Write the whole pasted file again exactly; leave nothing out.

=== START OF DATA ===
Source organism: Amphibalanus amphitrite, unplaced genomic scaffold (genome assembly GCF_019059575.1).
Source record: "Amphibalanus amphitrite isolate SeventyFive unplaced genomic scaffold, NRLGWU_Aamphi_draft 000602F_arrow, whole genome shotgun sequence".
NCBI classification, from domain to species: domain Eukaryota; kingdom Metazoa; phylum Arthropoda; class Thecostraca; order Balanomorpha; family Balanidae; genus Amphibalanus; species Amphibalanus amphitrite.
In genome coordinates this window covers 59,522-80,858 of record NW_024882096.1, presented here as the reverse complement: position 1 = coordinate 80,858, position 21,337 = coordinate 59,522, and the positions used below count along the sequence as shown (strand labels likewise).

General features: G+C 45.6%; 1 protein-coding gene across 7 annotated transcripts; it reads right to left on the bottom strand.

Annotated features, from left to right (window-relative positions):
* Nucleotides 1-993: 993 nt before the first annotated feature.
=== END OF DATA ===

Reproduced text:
Source organism: Amphibalanus amphitrite, unplaced genomic scaffold (genome assembly GCF_019059575.1).
Source record: "Amphibalanus amphitrite isolate SeventyFive unplaced genomic scaffold, NRLGWU_Aamphi_draft 000602F_arrow, whole genome shotgun sequence".
NCBI classification, from domain to species: domain Eukaryota; kingdom Metazoa; phylum Arthropoda; class Thecostraca; order Balanomorpha; family Balanidae; genus Amphibalanus; species Amphibalanus amphitrite.
In genome coordinates this window covers 59,522-80,858 of record NW_024882096.1, presented here as the reverse complement: position 1 = coordinate 80,858, position 21,337 = coordinate 59,522, and the positions used below count along the sequence as shown (strand labels likewise).

General features: G+C 45.6%; 1 protein-coding gene across 7 annotated transcripts; it reads right to left on the bottom strand.

Annotated features, from left to right (window-relative positions):
* Nucleotides 1-993: 993 nt before the first annotated feature.